This is true: at some point, Ruby on Rails isn’t flexible enough. Well, RoR is a framework that operates some fixed rules and default code samples, so if you decide to develop some extended or unconventional architecture, it may be a challenge.
Is Ruby on rails dying because of it? I would not recommend rushing to conclusions.
2020 would be a great year for the RoR community due to the framework’s huge update thanks to the new version of Ruby 3.0. At this point, the new Ruby version promises us better performance, concurrency, and static analysis. Who knows, maybe we’ll see better flexibility as well?
Ruby on Rails Popularity
Although the popularity of RoR has declined in recent years, this is a reasonable expectation for technologies that have been on the market for an extended period of time.
Today Rails is still convenient, functional, and useful, which is relevant to developers. RoR is convenient due to quick development, convenient and readable syntax, and innumerable built-in solutions (libraries). Competitors, though on the rise are likely to fall out of Ruby on Rails popularity in part due to novelty over practicality.
The Rails framework always evolves, which is evident by the size of its active Ruby on Rails community. Developers use Q&A platforms like Stack, Overflow, and Dev regularly to discuss problems, as well as share new articles and tricks.
Companies using Ruby on Rails
Many large companies (Imgur, Github, Twitch.tv, and others) still use RoR for their apps. The foundation for a future for the Ruby on Rails framework has been set. As long as RoR’s features and functionality are among the best, well-known companies will continue using it in the development.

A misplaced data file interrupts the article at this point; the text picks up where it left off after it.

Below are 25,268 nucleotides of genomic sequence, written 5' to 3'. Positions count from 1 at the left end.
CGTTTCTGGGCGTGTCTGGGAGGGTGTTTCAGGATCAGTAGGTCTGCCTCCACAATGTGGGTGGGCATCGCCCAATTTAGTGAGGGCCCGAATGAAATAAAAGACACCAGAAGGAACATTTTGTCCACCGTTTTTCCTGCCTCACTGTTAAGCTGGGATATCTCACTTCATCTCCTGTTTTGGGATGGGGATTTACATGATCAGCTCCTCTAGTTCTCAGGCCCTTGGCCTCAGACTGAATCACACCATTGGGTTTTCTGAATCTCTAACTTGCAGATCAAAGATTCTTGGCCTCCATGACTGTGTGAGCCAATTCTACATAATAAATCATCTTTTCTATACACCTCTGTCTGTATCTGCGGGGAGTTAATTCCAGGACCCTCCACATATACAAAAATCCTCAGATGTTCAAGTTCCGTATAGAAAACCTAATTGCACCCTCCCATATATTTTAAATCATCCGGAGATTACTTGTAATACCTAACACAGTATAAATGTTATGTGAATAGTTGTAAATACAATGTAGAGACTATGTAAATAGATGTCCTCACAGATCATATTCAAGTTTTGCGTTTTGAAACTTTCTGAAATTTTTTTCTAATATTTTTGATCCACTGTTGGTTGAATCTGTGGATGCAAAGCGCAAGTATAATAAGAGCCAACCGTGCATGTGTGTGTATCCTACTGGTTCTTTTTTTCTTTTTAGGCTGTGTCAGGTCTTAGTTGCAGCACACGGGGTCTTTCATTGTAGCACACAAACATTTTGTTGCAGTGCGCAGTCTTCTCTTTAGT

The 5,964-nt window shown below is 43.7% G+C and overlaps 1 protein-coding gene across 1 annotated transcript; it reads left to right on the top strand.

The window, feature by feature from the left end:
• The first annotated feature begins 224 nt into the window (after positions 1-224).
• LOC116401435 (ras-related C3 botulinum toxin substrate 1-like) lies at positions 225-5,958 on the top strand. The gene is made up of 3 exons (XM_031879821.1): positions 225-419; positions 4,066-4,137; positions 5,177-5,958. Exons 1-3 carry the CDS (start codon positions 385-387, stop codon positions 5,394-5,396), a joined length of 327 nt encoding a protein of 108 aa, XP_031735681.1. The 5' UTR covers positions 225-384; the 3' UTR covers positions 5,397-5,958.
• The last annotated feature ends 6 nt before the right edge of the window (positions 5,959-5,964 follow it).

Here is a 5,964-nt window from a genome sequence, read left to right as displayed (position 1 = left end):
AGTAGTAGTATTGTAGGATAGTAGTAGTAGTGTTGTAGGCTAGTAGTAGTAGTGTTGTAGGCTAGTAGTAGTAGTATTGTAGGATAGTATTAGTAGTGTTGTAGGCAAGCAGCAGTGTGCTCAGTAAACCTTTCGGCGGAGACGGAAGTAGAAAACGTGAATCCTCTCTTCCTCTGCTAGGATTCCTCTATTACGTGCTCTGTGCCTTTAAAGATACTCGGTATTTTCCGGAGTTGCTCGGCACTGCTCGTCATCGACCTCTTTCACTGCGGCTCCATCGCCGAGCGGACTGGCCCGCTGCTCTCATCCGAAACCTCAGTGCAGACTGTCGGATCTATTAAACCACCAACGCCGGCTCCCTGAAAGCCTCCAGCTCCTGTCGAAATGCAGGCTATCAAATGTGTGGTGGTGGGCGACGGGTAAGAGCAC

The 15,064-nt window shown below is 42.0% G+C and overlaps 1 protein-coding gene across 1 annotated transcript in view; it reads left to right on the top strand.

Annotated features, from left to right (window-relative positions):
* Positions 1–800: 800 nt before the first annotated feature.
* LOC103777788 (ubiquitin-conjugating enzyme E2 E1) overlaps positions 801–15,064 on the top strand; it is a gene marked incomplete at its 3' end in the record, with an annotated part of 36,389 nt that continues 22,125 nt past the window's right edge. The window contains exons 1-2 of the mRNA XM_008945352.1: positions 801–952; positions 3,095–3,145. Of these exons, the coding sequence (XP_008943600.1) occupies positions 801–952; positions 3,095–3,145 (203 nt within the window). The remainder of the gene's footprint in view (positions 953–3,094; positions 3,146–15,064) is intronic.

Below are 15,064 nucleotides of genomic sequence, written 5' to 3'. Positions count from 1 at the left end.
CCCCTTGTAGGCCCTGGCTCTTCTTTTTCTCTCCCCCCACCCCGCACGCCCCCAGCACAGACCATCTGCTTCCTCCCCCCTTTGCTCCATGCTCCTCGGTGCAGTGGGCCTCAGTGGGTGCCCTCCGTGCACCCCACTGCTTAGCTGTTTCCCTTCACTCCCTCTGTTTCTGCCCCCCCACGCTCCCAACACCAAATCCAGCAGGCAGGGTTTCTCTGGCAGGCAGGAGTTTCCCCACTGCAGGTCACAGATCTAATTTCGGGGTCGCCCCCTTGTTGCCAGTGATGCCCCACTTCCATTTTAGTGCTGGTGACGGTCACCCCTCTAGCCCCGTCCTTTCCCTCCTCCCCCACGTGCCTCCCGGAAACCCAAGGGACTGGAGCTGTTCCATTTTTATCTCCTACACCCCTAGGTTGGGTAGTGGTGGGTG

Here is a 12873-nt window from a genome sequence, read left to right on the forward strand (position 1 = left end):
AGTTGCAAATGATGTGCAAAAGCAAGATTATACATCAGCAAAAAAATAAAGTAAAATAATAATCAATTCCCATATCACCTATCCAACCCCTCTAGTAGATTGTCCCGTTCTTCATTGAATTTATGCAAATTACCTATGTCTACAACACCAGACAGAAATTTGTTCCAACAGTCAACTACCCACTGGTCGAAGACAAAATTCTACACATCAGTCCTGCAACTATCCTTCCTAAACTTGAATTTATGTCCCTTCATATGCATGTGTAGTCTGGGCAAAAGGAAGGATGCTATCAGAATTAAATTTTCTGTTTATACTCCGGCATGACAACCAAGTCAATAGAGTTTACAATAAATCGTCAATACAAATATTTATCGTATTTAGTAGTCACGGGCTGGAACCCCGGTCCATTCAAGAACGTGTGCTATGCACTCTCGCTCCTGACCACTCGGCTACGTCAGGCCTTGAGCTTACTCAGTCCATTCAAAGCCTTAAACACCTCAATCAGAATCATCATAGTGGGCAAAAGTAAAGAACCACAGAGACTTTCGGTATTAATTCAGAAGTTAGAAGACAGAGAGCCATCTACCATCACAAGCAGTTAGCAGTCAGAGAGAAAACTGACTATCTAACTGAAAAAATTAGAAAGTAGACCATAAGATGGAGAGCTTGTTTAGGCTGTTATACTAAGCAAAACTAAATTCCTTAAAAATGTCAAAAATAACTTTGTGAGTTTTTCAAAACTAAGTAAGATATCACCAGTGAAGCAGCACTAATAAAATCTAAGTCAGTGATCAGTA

The future of Ruby on Rails
What about Ruby on Rails future?
New versions of Ruby keep getting released with increasing convenience. It is expected that the update of Ruby planned for release in 2020 will be groundbreaking.
The creators set three goals for Ruby 3:
- Static analysis
- JIT / Ruby 3×3 / Performance
Ultimately, the Ruby founder wants Ruby to be at least 3x faster than the current version, to have better handling of concurrency and “duck inference” with the introduction of static types in the best way.
So, above we’ve listed the bullet points that prove that RoR is very popular. If you want to get a whole overview of this framework, we have a list of the Pros and cons of Ruby on Rails for you!
Read: Big News: Ruby Version 3.0
Our Expertise in Ruby on Rails
Sloboda Studio is a niche Ruby on Rails agency that has been 10 years on the market. Our company has a proven reputation for being Word leading Rails developers by Clutch, GoodFirms, and other rating platforms. We hire the best talents in our team and would be happy to help you with developing your project.
TikkTalk is a Norwegian marketplace for interpreters. It allows interpreters and their clients to communicate via video and phone conferences. When we met our client he had only a project idea. During our collaboration, we discovered and developed this idea, turning it in a decent MVP and, later on, in a fully-featured product.
SalesFolk is a marketplace for copywriters. The project’s key specialization is email templates for sales opportunities. On the idea stage, the client already had an MVP, though it needed some upgrade.
During the development process, we extended the existing MVP with such features as, for example, a dashboard panel for different user roles. Also, we developed the platform in accordance with client requirements.
To sum up, is Ruby on Rails dying? Can we answer this question now? Even though there are lots of rumors concerning RoR’s fading out, the facts indicate otherwise:
- Strong community
- Continuous evolution
- An enormous number of tools and libraries
Sometimes people believe that if nobody is talking about a technology that was highly popular not a long time ago, then it means that this technology is dying. Well, this is not the case here. It only means that the peak of Ruby on Rails’s popularity has passed and the period of stability has come.
Ruby on Rails: Perfect for a startup business, convenient for a development team.